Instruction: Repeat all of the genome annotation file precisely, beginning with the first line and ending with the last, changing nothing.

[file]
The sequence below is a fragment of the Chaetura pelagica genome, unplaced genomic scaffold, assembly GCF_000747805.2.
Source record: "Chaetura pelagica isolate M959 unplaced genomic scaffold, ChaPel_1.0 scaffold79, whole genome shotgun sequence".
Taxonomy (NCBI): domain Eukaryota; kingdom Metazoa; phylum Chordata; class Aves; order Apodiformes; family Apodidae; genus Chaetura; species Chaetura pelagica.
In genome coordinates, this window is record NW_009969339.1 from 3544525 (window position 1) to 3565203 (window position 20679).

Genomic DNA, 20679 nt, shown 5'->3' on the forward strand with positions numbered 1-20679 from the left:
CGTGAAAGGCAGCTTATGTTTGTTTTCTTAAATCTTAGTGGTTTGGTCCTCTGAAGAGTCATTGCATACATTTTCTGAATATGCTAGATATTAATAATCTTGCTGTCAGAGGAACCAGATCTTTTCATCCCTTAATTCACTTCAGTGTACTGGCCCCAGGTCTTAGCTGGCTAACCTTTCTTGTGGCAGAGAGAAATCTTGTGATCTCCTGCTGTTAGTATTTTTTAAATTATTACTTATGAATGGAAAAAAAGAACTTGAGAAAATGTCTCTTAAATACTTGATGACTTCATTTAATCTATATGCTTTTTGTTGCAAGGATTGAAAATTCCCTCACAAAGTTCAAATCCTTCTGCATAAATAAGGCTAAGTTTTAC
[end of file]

The sequence below is a fragment of the Chaetura pelagica genome, unplaced genomic scaffold, assembly GCF_000747805.2.
Source record: "Chaetura pelagica isolate M959 unplaced genomic scaffold, ChaPel_1.0 scaffold79, whole genome shotgun sequence".
Taxonomy (NCBI): domain Eukaryota; kingdom Metazoa; phylum Chordata; class Aves; order Apodiformes; family Apodidae; genus Chaetura; species Chaetura pelagica.
In genome coordinates, this window is record NW_009969339.1 from 3544525 (window position 1) to 3565203 (window position 20679).

Genomic DNA, 20679 nt, shown 5'->3' on the forward strand with positions numbered 1-20679 from the left:
CGTGAAAGGCAGCTTATGTTTGTTTTCTTAAATCTTAGTGGTTTGGTCCTCTGAAGAGTCATTGCATACATTTTCTGAATATGCTAGATATTAATAATCTTGCTGTCAGAGGAACCAGATCTTTTCATCCCTTAATTCACTTCAGTGTACTGGCCCCAGGTCTTAGCTGGCTAACCTTTCTTGTGGCAGAGAGAAATCTTGTGATCTCCTGCTGTTAGTATTTTTTAAATTATTACTTATGAATGGAAAAAAAGAACTTGAGAAAATGTCTCTTAAATACTTGATGACTTCATTTAATCTATATGCTTTTTGTTGCAAGGATTGAAAATTCCCTCACAAAGTTCAAATCCTTCTGCATAAATAAGGCTAAGTTTTAC